You are almost certainly better to get the break re-repaired, but hopefully properly this time! It can be done, even if your experience would tend to put you off the idea.


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 Post subject: Re: 360 Casualty
 Post Posted: Mon Aug 31, 2009 2:59 am 
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Joined: Thu Aug 11, 2005 1:00 pm
Posts: 950
Location: Texas
My guess would be about $3000.00 for the repair, not counting transporting the guitar wherever you decide to send it. Not sure how many pounds that is these days. I think Jingle Jangle's backlog of orders is around two years. If you look up Dave Gregory's website (formerly of XTC), he had the headstock of his Model 1993 Rick 12-string replaced. I think he tells on his site who did the repairs. Looks top-notch from the photos. He's used the guitar to record with since at least the Dukes of Stratosphear records.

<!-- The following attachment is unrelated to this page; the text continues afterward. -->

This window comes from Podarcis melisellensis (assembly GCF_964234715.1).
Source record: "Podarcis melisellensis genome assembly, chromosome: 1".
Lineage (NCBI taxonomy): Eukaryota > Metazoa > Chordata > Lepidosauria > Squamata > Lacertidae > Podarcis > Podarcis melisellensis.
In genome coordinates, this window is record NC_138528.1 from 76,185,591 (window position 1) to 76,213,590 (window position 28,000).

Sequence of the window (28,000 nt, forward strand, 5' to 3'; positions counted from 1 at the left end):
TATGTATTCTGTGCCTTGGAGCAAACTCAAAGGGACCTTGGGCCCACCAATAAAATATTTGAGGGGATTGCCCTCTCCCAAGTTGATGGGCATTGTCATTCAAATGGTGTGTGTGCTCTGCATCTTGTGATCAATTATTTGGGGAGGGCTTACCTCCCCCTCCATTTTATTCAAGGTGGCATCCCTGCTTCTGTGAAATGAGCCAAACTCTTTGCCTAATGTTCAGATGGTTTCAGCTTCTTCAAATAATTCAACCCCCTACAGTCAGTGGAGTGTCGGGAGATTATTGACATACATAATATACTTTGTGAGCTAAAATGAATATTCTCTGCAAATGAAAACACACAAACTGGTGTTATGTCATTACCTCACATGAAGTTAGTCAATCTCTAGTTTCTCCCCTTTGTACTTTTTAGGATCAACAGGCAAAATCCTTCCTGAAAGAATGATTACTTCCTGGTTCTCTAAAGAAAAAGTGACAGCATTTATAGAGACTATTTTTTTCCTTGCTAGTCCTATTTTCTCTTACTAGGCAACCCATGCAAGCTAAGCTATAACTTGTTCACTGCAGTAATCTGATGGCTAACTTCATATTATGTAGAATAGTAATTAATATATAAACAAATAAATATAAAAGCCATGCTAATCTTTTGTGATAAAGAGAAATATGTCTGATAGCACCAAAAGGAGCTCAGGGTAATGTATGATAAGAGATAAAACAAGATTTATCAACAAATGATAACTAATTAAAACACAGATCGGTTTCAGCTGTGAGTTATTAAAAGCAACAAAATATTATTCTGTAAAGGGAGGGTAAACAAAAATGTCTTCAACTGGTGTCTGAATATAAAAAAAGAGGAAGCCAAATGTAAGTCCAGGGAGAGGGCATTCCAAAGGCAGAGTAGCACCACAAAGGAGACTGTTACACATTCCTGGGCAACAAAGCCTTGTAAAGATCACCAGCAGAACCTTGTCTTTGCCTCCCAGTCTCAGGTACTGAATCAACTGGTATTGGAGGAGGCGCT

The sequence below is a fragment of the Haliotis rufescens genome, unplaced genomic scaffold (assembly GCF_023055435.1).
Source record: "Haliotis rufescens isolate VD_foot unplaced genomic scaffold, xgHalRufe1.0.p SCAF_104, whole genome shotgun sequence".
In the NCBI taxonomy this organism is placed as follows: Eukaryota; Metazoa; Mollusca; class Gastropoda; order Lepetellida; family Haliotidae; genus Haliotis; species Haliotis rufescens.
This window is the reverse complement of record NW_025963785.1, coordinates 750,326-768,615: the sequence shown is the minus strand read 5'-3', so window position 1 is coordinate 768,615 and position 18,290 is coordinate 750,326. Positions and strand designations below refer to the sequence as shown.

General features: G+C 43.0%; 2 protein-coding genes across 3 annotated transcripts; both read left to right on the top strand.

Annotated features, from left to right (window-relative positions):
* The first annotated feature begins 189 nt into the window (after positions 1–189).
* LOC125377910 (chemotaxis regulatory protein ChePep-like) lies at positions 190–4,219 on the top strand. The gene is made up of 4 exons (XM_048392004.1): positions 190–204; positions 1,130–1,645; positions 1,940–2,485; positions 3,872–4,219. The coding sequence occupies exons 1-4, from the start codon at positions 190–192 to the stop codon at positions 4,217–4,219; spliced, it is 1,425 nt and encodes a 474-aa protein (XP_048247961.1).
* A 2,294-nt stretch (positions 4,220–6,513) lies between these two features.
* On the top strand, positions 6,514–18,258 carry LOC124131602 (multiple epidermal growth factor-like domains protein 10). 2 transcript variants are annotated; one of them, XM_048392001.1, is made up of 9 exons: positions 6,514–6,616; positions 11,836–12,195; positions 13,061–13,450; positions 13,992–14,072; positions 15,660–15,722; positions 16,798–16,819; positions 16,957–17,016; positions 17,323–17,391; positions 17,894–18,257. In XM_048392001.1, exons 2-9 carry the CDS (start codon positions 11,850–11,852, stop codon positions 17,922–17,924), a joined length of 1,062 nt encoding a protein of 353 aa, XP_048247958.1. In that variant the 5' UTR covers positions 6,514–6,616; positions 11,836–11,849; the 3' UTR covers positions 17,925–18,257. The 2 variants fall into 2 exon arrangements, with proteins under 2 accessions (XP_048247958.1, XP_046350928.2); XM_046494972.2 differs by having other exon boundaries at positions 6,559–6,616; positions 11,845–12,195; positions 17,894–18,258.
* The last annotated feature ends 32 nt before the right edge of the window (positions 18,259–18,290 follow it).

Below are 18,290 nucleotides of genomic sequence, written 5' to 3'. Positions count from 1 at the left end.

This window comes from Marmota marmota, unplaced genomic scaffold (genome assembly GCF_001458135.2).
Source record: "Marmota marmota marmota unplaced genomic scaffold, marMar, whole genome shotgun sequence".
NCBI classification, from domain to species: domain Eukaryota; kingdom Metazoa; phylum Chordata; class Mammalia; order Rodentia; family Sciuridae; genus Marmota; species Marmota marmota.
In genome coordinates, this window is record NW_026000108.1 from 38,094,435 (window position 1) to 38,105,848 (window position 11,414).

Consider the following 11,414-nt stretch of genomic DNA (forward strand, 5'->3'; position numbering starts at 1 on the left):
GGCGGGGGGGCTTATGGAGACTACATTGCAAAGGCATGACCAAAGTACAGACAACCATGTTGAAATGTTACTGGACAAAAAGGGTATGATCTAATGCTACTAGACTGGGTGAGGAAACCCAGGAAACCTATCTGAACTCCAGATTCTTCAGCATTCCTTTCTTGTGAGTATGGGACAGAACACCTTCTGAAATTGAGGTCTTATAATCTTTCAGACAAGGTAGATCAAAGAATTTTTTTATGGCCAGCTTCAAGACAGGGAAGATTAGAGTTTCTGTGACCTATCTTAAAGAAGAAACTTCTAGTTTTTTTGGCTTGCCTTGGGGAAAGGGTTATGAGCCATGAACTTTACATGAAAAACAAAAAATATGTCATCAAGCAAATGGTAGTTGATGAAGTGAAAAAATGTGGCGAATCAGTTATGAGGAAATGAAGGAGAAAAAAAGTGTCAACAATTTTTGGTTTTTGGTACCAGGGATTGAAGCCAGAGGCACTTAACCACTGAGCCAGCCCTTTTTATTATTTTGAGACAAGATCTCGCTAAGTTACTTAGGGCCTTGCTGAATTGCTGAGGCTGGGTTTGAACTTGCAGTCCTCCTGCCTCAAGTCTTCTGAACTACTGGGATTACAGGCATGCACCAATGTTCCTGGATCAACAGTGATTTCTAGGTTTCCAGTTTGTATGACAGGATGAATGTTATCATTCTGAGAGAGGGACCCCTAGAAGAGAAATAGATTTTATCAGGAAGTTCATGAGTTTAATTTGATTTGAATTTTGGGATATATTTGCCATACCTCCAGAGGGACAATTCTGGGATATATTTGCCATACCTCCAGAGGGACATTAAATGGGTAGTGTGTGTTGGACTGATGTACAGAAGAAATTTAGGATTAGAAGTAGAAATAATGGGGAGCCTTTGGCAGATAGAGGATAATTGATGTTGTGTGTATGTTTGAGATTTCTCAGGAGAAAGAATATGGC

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 Post subject: Re: 360 Casualty
 Post Posted: Mon Aug 31, 2009 3:01 am 
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Joined: Thu Aug 11, 2005 1:00 pm
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Location: Texas
My guess would be about $3000.00 for the repair, not counting transporting the guitar wherever you decide to send it. Not sure how many pounds that is these days. I think Jingle Jangle's backlog of orders is around two years. If you look up Dave Gregory's website (formerly of XTC), he had the headstock of his Model 1993 Rick 12-string replaced. I think he tells on his site who did the repairs. Looks top-notch from the photos. He's used the guitar to record with since at least the Dukes of Stratosphear records.